By Cliff Rold
One could make a case that Saturday’s looming Super Middleweight contest between 2004 U.S. Olympic Gold Medalist Andre Ward (18-0, 12 KO) and Colombian power puncher Edison Miranda (32-3, 28 KO) is intended to be an entirely evenly matched contest.
Only a case though.
Even given the methodical, deliberate build of the 25-year old Ward, Gold Medalists aren’t typically put in over their head. After some early struggles, Ward was pulled somewhat out of the spotlight, building a regional fan base in the northern bay area of California before regularly appearing and competing on the airwaves last year.
He’s still an Olympian and that means Ward is an investment commodity. For all the kvetching about the Olympics not guaranteeing stardom like they once did, they still deliver more of a head start than any other outlet for young pros.
It’s what makes Ward’s faceoff with Miranda as intriguing as it is. In his last bout, he cleared the typical hurdle of tackling and getting past another young prospect (Henry “Sugar Poo” Buchanan) with a nice record but less overall game and experience. Now he makes another logical step, the dangerous guy who has seen some of the best but is past his best.
Back up a step.
Miranda has seen some of the best, winning against contender Allan Green and then-still contender Howard Eastman, losing to future Middleweight champion Kelly Pavlik and IBF Middleweight titlist Arthur Abraham (twice; once decisively), over the last few years.
But past his best?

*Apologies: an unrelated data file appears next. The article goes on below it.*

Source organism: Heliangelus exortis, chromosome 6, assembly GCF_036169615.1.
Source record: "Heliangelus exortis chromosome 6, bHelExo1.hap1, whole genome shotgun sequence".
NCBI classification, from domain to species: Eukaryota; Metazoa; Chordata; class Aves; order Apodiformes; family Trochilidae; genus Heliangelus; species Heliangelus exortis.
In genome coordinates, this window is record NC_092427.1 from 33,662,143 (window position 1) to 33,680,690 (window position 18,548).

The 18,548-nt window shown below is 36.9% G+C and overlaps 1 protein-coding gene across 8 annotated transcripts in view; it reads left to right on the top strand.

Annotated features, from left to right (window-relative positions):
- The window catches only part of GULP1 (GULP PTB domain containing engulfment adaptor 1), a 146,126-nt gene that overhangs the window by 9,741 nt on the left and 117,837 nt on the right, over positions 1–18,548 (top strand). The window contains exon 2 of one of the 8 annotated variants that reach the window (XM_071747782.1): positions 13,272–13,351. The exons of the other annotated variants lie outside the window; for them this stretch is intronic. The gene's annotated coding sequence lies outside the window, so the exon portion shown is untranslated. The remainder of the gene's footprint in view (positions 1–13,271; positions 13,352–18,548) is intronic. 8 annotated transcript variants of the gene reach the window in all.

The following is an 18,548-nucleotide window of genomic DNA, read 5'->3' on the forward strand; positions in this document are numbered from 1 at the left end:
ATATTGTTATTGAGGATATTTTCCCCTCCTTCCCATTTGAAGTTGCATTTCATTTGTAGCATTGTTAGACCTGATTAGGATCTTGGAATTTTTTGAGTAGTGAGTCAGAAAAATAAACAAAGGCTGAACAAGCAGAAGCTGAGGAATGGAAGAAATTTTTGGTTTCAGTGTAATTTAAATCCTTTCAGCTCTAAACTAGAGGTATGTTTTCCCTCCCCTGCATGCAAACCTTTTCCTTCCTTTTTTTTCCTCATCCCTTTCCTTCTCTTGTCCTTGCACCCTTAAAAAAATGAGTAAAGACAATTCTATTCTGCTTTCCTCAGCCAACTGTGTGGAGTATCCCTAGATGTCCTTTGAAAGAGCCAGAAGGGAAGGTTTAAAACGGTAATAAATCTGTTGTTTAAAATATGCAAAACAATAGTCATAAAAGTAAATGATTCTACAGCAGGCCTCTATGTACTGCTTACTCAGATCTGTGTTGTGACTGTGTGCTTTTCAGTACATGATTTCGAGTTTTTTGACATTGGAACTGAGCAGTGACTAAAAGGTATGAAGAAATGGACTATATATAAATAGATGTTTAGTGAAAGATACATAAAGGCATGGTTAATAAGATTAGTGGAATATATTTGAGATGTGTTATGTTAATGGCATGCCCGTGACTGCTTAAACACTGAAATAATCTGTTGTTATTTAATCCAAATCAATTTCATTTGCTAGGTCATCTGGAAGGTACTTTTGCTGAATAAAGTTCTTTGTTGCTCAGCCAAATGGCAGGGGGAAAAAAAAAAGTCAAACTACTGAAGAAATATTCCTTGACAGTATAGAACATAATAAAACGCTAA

Follow boxing long enough and the idea of gatekeeper fighters emerges. They are too often the fighters who once scaled even the championship mountains and hang on to make a living long past their peak. They play the part of dangerous but solvable puzzle for the generation already replacing them.
Other times, it is the man who was almost a contender, the one who flirted with the top long enough to build himself a name before being set back to the pack. It is where Miranda would be assumed to be if gatekeeper is what he is meant to play.
If such is the thinking behind this matchmaking, it’s a risky gamble, a potentially tough gate ready to provide every splinter it can get away with. Miranda has certainly shown himself to be vulnerable. He’d been stopped in two of his three losses and buzzed badly at least once in all of his biggest fights win or lose.
The second Abraham fight was particularly brutal. So sudden and then final was the fourth round barrage from the German-based Armenian banger that it could create the impression of a Miranda who wouldn’t be the same again.
Such impressions are often proven nonsense. While fighters knocked once already often prove to be susceptible to more KO losses in the future, Miranda’s history of being hurt prior to the losses made clear he was not invulnerable. It is probably the vulnerability accompanying his power which makes his an attractive but assumed passable test for Ward.
Still, we recall Ward being hurt early in his career by much lesser punchers than Miranda. Anyone whose seen him fight, going back to the Olympics, knows he’s not anywhere near the puncher Pavlik, Abraham or even Green are either. If Miranda is being expected only to play gatekeeper, and turns out to be more, this is a trap fight.
If such is not the thinking, if Ward’s people are testing their man because they really want to see what he’s got as he nears the stage where he will challenge the best in a rugged 168 lb. class, then kudos to them. Prize prospects in the ‘everyone tries to stay undefeated or else’ era are almost always steered away from big punchers, especially if they’ve ever shown any dents in their chin.
Gatekeeper or no, this is the sort of test young guys used to get more often. If Miranda is at all underestimated, Ward will find out why trends have changed over the years.
Cliff Rold is a member of the Ring Magazine Ratings Advisory Panel and the Boxing Writers Association of America. He can be reached at [email protected]